Posted: December 30th, 2022
Discussion: The Contribution of Classical Theorists to Contemporary Developmental Theorists
Classical and contemporary theories attempt to explain human development in very similar ways. These theories are all respected and have highly supportive evidence that help us understand how development occurs. Aldwin recently stated: “developmental science has been undergoing a remarkable shift from reductionism to a relational developmental perspective” (Aldwin, 2014). By this, she means that the world of psychology is transitioning from a simplification approach to a broader, more well-rounded approach that sees development as stemming from an individual’s interactions with their environment Discussion: The Contribution of Classical Theorists to Contemporary Developmental Theorists.
The social learning theory was first proposed by Albert Bandura and focuses on observation and imitation of behaviors, attitudes, and emotions of others as determining learning and behavior (McLeod, 2016). Bandura believed that behavior was a direct result of observation of others. His famous Bobo Doll Experiment corroborated his theory by proving children’s behavior is influenced by authority figures and is often mimicked despite lack of reasoning. The sociocultural theory proposed by Lev Vygotsky in 1934 aims to answer how human development occurs. Vygotsky believed that a child’s development is determined by “cultural values, beliefs, and problem-solving strategies through collaborative dialogues with more knowledgeable members of society” (McLeod, 2018). Essentially, his theory states cognition is formed through social interactions.
There are some stark differences between these two theories. First, the social learning theory is founded on the idea of observation, where the sociocultural theory is heavily rooted in social interaction, not just observing. Additionally, the social learning theory considers mediational processes. Bandura hypothesized that human behavior isn’t solely based on observation, rather, he believed that humans processed the observation and identified consequences of that behavior (McLeod, 2016). There are also similarities between the two theories. Both theories suggest cognitive development is a product of social experience. Bandura even indicated that his theory wasn’t valid without cognitive processes at play prior to observation and imitation Discussion: The Contribution of Classical Theorists to Contemporary Developmental Theorists.
Vygotsky understood cognitive development not as a result of a single interaction, but as a product of social and cultural context (McLeod, 2018). This gives his theory some ground to stand on, as we can all think of a time in which we experienced a cultural or social event and grew or learned something from it. This further supports his theory and its notion that social learning precedes development. One limitation regarding Vygotsky’s theory is that it doesn’t propose stages of development, which leaves milestones for cognitive, physical, and socio-emotional development open to interpretation. Bandura’s theory has some limitations as well. It takes into account cognitive development through observational learning, but it does not explain the full picture of our range of emotions and thoughts (cognition), nor our control over them (McLeod, 2016). His theory does, however, support socio-emotional development by including that social factor as a source of learned emotions and attitudes. Bandura also outlines four processes involved in observed learning (attention, retention, motor reproduction, and motivation and reinforcement) that help us see the cognitive and physical developmental processes at work when a child is observing (Ahn et al., 2020).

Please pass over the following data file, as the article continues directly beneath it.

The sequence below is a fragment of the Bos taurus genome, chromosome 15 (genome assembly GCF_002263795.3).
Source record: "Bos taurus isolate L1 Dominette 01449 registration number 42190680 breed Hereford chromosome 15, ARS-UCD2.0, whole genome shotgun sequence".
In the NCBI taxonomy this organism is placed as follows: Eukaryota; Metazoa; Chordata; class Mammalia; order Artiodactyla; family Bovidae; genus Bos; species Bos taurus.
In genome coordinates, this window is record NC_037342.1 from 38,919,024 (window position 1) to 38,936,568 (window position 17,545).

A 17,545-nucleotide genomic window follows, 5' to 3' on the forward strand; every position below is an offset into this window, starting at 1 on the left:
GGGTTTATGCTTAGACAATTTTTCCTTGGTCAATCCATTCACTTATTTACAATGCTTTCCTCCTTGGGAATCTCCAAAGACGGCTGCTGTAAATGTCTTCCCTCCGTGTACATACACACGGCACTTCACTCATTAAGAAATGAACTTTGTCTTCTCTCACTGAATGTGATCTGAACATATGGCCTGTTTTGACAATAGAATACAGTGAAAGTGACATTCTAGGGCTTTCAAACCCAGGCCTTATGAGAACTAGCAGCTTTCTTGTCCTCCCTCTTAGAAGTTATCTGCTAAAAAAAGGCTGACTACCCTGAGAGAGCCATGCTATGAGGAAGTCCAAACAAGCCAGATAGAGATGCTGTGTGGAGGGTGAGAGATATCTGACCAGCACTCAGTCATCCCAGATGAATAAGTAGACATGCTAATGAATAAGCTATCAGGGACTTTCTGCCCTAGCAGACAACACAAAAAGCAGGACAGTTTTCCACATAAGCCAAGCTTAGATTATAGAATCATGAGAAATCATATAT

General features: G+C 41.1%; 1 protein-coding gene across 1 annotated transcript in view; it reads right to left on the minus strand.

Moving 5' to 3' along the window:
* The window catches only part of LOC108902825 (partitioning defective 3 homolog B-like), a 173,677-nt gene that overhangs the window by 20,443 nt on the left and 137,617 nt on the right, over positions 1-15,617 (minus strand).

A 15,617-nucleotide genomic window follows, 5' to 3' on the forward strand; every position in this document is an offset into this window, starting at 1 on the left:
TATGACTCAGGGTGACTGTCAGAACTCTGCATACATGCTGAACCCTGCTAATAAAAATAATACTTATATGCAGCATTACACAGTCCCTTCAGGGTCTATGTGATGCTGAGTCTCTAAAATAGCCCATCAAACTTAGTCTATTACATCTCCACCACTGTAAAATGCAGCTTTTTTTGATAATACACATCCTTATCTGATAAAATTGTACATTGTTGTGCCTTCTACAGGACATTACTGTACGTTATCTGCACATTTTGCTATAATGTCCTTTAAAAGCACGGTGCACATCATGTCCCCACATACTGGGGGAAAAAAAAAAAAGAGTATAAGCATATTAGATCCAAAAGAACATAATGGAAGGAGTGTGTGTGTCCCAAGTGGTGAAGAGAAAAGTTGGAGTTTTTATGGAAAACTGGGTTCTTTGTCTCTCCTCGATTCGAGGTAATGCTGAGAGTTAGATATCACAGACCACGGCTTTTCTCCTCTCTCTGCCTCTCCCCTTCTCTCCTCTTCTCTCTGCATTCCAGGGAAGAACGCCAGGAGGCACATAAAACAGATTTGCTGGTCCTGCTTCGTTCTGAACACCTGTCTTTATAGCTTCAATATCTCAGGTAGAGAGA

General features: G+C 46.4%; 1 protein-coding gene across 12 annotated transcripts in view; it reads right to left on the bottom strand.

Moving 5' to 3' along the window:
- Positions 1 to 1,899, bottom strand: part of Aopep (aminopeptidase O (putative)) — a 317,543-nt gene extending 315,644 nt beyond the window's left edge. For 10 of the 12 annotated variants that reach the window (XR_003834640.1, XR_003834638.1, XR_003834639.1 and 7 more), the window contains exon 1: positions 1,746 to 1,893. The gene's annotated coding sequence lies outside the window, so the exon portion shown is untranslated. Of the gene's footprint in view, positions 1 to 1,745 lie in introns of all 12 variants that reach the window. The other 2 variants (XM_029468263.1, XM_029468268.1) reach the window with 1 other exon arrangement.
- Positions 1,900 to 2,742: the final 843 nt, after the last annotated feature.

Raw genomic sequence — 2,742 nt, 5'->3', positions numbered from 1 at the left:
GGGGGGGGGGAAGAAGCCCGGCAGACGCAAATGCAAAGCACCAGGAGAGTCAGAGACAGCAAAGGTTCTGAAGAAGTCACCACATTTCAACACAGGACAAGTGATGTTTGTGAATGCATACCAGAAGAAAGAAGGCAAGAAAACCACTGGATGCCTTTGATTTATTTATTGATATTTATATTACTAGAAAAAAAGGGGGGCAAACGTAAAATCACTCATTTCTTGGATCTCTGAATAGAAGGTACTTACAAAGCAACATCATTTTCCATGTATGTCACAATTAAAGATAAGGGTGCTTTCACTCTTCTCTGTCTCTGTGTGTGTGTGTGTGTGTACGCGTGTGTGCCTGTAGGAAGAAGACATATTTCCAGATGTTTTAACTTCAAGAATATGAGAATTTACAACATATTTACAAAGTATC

Ahn, J. N., Hu, D., & Vega, M. (2020). “Do as I do, not as I say”: Using social learning theory to unpack the impact of role models on students’ outcomes in education. Social and Personality Psychology Compass, 14(2). https://doi.org/10.1111/spc3.12517
Aldwin, C. M. (2014). Rethinking developmental science. Research in Human Development, 11(4), 247-254. Doi:10.1080/15427609.2014.967045
McLeod, S. A. (2016, Febuary 05). Bandura – social learning theory. Simply Psychology. www.simplypsychology.org/bandura.html
McLeod, S. A. (2018, August 05). Lev Vygotsky. Simply Psychology. www.simplypsychology.org/vygotsky.html
While all major developmental theories attempt to explain the growth of individuals, each theory has a slightly different perspective. Some theories emphasize environmental (nurture) more than biological (nature) influences. Some theories focus on a particular construct (e.g., cognition), while others emphasize the impact of age range in shaping development. Piaget’s cognitive developmental theory emphasizes fixed stages during which the mind’s capacities allow an individual to learn about the world. Vygotsky’s sociocultural theory, on the other hand, is not stage-based and describes growth as an interaction between the individual and his or her environment Discussion: The Contribution of Classical Theorists to Contemporary Developmental Theorists.
Contemporary theories (e.g., Langer’s theory of mindfulness) typically build upon the foundation generated by earlier theories. Langer’s theory of mindfulness contains similarities to classical theories, such as Vygotsky’s sociocultural theory, in that they both agree that development is contextual and the organism is an active “mindful” participant. Langer took Vygotsky’s theory to a new level, focusing specifically on education and the learner. Other contemporary theories include neo-Piagetian cognitive developmental theories, which attempt to address the limitations found within Piaget’s classical theory. Robbie Case, Andreas Demetriou, and Kurt Fischer proposed theories that were extensions of Piaget’s theory. These theorists added concepts that expanded on cognitive functioning within the stages of development. Most developmental psychologists today do not believe that a single perspective or theory can sufficiently explain lifespan development; rather, an eclectic approach accounts for development better.